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Valley Regional RNs vote to unionize

Brownsville Herald, 6/20/10

By Steve Clark
Brownsville Herald
June 20, 2010

Valley Regional Medical Center in Brownsville was the latest domino to fall in a drive by the National Nurses Organizing Committee-Texas to unionize registered nurses at Hospital Corporation of America-owned facilities in a handful of Texas cities.
 
By a vote of 105 to 84, on June 2-3 nurses at Valley Regional voted to sign on with NNOC-Texas, an affiliate of the 155,000-member National Nurses United. The Brownsville vote was the culmination of a two-week winning streak for the union, during which a majority of RNs at HCA hospitals in Corpus Christi, El Paso and McAllen voted to unionize.
 
Nashville-based HCA, with 183 hospitals and 105 freestanding surgery centers in 20 states and England, is the nation’s largest hospital system. The unionized nurses will now be represented by NNOC-Texas in collective bargaining with hospital management over patient-to-nurse ratios and other issues related to working conditions and patient care.
 
Union officials say their recent victories in predominantly non-union Texas have the potential to shake up the state’s labor politics. Only one private hospital, Cypress Fairbanks in Houston, had previously been unionized. Cypress Fairbanks is also a NNOC-Texas/NNU hospital. NNU leaders characterized the Texas votes as a milestone toward expanding union representation and organization in the South, where union gains historically have been sparse.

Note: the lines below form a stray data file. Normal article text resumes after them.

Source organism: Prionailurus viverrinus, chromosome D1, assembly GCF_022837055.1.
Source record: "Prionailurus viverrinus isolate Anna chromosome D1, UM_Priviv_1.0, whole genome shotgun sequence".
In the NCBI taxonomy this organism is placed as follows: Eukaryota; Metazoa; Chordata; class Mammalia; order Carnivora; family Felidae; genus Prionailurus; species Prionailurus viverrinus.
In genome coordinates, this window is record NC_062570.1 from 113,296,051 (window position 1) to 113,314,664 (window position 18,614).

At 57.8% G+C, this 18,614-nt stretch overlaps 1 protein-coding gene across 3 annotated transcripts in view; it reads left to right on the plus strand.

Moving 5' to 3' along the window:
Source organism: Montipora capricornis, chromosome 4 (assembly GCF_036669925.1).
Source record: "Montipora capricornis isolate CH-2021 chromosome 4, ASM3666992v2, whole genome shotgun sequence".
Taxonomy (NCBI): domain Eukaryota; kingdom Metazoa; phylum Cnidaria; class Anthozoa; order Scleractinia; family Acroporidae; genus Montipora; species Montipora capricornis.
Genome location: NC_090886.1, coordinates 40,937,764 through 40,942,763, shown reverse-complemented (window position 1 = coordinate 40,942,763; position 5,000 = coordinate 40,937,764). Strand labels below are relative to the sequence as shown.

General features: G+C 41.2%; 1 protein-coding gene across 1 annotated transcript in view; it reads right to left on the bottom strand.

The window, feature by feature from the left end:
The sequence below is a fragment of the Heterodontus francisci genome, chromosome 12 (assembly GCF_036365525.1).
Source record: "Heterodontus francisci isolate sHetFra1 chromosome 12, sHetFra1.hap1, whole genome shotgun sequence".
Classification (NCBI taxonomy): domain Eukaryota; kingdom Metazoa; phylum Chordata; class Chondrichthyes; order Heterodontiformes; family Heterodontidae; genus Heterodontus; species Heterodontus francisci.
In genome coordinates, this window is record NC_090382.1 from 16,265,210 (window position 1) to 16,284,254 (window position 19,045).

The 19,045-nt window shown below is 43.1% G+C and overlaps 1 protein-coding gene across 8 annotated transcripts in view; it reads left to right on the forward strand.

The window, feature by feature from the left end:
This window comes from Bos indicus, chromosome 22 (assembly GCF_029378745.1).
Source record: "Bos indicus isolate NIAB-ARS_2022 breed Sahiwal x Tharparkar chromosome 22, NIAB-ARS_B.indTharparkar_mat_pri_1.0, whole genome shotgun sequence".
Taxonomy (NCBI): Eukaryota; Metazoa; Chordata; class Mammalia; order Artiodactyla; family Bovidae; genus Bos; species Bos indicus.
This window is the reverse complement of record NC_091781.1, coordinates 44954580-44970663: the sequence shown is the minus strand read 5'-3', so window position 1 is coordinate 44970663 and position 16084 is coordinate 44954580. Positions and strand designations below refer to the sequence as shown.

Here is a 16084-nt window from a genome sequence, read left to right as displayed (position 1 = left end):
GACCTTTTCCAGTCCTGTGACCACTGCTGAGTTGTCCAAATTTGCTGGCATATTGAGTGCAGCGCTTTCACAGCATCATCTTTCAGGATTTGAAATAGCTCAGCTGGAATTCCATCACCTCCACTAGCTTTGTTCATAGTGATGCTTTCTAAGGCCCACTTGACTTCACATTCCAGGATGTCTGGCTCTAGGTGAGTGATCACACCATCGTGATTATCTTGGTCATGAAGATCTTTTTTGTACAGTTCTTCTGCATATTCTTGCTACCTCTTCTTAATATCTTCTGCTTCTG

Ramiro Castillo, an ICU nurse at Valley Regional, says he became active in helping NNOC-Texas/NNU achieve its goal at the hospital after researching the union organizations. He believes membership will give the hospital’s nurses a strong voice in dealings with administrators, as well as the freedom to submit grievances without fear of retailiation.
 
"When you believe in something you stand up for it regardless," Castillo says.
 
A major priority for Valley Regional’s newly unionized nurses — once elections are held and a negotiating team assembled — will be to push for lower patient-to-nurse ratios in the hospital’s various departments, and to ensure sufficient staffing around the clock, Castillo says. Lower staffing ratios mean nurses have fewer patients to juggle, he says, which in turn means better patient care.
 
"We feel we want to do everything possible for patients," Castillo says. "We want better care."
 
Hospital management typically takes the view that unions — especially their focus on lower patient-to-nurse ratios — are harmful financially because hospitals are forced to hire more nurses to satisfy the ratio. Castillo thinks HCA, with assets of more than $24 billion in 2008, will be OK. He does expect Valley Regional to hire more nurses to meet lower patient-to-nurse ratios, but says nurses will be eager to work at the hospital now that it’s gone union.
 
A spokesman for HCA had not responded to a request for comment about the unionization of its hospitals as of press time.
 
NNOC began as a state organization in California before going national. In that state, the nurses union forced the state to adopt minimum staffing ratios — which Gov. Arnold Schwarzenegger tried and failed to roll back in 2004. NNOC-Texas/NNU is pushing for the same mandatory minimums in Texas in the guise of the Texas Patient Protection Act.
 
"HCA nurses have been a very active part of that movement," says NNOC Director Lisa Morowitz. "In Texas, we have a pretty active presence there."

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